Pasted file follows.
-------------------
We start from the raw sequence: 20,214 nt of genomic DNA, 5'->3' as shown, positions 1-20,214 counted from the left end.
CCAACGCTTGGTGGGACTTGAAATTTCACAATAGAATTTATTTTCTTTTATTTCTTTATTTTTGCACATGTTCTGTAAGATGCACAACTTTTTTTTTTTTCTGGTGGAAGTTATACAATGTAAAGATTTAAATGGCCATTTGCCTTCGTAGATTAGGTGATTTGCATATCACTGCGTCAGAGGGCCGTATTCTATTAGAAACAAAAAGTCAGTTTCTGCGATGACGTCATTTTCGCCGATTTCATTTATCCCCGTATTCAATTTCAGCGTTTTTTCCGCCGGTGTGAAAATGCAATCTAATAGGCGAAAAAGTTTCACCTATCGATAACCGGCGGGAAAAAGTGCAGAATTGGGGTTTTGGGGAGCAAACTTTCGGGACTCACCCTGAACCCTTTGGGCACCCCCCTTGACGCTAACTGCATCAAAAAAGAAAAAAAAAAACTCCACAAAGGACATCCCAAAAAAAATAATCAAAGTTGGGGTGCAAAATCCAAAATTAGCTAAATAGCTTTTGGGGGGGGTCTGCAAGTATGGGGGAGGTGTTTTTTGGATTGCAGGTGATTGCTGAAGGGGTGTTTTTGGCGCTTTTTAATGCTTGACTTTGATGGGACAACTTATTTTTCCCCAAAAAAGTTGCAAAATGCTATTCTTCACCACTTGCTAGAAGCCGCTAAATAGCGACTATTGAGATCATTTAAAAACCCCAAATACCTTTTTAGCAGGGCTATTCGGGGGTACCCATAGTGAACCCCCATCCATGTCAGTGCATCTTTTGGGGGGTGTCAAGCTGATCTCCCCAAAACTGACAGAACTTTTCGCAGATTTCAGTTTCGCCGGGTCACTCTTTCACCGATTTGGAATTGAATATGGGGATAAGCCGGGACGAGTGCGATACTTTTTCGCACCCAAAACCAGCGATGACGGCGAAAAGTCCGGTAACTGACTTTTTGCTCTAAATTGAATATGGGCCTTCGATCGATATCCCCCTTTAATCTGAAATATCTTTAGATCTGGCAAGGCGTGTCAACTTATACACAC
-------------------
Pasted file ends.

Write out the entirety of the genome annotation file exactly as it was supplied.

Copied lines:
We start from the raw sequence: 20,214 nt of genomic DNA, 5'->3' as shown, positions 1-20,214 counted from the left end.
CCAACGCTTGGTGGGACTTGAAATTTCACAATAGAATTTATTTTCTTTTATTTCTTTATTTTTGCACATGTTCTGTAAGATGCACAACTTTTTTTTTTTTCTGGTGGAAGTTATACAATGTAAAGATTTAAATGGCCATTTGCCTTCGTAGATTAGGTGATTTGCATATCACTGCGTCAGAGGGCCGTATTCTATTAGAAACAAAAAGTCAGTTTCTGCGATGACGTCATTTTCGCCGATTTCATTTATCCCCGTATTCAATTTCAGCGTTTTTTCCGCCGGTGTGAAAATGCAATCTAATAGGCGAAAAAGTTTCACCTATCGATAACCGGCGGGAAAAAGTGCAGAATTGGGGTTTTGGGGAGCAAACTTTCGGGACTCACCCTGAACCCTTTGGGCACCCCCCTTGACGCTAACTGCATCAAAAAAGAAAAAAAAAAACTCCACAAAGGACATCCCAAAAAAAATAATCAAAGTTGGGGTGCAAAATCCAAAATTAGCTAAATAGCTTTTGGGGGGGGTCTGCAAGTATGGGGGAGGTGTTTTTTGGATTGCAGGTGATTGCTGAAGGGGTGTTTTTGGCGCTTTTTAATGCTTGACTTTGATGGGACAACTTATTTTTCCCCAAAAAAGTTGCAAAATGCTATTCTTCACCACTTGCTAGAAGCCGCTAAATAGCGACTATTGAGATCATTTAAAAACCCCAAATACCTTTTTAGCAGGGCTATTCGGGGGTACCCATAGTGAACCCCCATCCATGTCAGTGCATCTTTTGGGGGGTGTCAAGCTGATCTCCCCAAAACTGACAGAACTTTTCGCAGATTTCAGTTTCGCCGGGTCACTCTTTCACCGATTTGGAATTGAATATGGGGATAAGCCGGGACGAGTGCGATACTTTTTCGCACCCAAAACCAGCGATGACGGCGAAAAGTCCGGTAACTGACTTTTTGCTCTAAATTGAATATGGGCCTTCGATCGATATCCCCCTTTAATCTGAAATATCTTTAGATCTGGCAAGGCGTGTCAACTTATACACAC